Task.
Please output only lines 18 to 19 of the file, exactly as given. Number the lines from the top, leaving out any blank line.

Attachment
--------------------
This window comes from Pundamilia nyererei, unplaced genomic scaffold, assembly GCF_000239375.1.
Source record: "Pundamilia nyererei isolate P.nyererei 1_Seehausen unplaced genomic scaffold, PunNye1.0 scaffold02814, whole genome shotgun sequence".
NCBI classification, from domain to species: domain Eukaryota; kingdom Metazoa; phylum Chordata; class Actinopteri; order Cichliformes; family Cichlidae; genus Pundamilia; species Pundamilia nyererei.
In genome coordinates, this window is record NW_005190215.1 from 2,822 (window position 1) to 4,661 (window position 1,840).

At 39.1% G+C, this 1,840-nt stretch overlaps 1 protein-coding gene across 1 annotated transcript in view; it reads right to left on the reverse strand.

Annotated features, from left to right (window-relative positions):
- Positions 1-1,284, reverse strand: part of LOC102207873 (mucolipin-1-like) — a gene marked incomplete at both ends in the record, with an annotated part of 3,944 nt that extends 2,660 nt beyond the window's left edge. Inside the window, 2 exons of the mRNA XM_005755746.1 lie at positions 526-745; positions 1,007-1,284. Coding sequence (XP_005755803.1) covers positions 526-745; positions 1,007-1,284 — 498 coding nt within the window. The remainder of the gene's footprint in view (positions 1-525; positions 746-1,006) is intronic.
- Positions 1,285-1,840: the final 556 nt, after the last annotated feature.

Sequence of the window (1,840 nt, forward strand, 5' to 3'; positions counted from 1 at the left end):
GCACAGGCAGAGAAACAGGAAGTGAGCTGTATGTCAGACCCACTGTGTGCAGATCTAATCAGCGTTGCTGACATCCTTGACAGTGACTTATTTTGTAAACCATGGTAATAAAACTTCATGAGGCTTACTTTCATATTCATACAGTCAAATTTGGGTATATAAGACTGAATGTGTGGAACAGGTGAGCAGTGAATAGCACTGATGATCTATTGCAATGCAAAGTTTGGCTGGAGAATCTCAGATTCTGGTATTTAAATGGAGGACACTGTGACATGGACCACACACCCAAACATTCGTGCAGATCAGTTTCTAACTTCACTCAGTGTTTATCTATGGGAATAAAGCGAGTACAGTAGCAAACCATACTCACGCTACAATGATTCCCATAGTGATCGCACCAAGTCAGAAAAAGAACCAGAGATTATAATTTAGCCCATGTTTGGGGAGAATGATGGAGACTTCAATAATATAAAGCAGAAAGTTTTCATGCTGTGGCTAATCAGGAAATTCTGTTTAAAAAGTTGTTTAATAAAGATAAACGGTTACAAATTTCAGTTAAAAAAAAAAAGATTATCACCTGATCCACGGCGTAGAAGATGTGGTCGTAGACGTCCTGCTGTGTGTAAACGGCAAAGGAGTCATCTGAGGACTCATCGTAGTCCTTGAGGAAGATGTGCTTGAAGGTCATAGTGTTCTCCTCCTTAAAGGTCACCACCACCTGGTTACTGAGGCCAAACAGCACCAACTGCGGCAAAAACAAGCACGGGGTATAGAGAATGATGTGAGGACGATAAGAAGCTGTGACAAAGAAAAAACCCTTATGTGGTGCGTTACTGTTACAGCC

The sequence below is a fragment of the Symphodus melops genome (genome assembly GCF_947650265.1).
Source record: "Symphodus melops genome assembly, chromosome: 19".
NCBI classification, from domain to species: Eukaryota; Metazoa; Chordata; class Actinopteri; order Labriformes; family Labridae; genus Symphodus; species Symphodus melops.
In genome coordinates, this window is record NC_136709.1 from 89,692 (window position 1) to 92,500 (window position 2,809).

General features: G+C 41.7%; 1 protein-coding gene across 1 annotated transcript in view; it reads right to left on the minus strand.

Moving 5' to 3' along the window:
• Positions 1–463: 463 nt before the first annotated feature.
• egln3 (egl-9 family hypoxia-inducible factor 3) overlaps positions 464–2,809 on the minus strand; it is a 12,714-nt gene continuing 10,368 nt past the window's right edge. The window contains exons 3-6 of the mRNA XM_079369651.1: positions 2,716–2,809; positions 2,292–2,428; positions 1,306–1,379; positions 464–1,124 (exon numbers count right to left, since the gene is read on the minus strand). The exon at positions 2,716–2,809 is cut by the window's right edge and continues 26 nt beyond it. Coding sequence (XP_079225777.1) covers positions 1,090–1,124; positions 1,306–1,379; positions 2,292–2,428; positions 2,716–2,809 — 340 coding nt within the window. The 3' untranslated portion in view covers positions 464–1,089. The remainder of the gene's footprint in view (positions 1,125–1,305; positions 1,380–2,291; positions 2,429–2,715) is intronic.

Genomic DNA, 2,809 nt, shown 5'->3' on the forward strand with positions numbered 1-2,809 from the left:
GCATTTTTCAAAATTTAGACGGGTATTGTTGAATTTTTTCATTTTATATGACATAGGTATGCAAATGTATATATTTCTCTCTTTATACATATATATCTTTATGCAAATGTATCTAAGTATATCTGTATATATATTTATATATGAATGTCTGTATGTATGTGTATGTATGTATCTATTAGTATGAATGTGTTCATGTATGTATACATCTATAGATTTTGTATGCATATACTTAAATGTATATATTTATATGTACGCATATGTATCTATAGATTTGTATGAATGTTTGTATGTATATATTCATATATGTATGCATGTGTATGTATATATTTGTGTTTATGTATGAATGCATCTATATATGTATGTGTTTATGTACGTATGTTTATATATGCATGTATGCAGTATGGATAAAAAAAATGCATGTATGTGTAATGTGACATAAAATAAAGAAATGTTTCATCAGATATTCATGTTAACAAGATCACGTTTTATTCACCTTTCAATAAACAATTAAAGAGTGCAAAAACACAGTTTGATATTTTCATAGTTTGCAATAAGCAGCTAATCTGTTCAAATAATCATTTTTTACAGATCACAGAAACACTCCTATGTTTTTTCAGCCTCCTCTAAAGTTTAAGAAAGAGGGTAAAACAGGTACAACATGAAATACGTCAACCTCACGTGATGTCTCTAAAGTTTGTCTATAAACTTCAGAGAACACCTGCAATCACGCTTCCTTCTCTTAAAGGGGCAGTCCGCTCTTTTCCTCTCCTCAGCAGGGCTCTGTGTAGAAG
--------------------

• egln3 (egl-9 family hypoxia-inducible factor 3) overlaps positions 464–2,809 on the minus strand; it is a 12,714-nt gene continuing 10,368 nt past the window's right edge. The window contains exons 3-6 of the mRNA XM_079369651.1: positions 2,716–2,809; positions 2,292–2,428; positions 1,306–1,379; positions 464–1,124 (exon numbers count right to left, since the gene is read on the minus strand). The exon at positions 2,716–2,809 is cut by the window's right edge and continues 26 nt beyond it. Coding sequence (XP_079225777.1) covers positions 1,090–1,124; positions 1,306–1,379; positions 2,292–2,428; positions 2,716–2,809 — 340 coding nt within the window. The 3' untranslated portion in view covers positions 464–1,089. The remainder of the gene's footprint in view (positions 1,125–1,305; positions 1,380–2,291; positions 2,429–2,715) is intronic.

Genomic DNA, 2,809 nt, shown 5'->3' on the forward strand with positions numbered 1-2,809 from the left: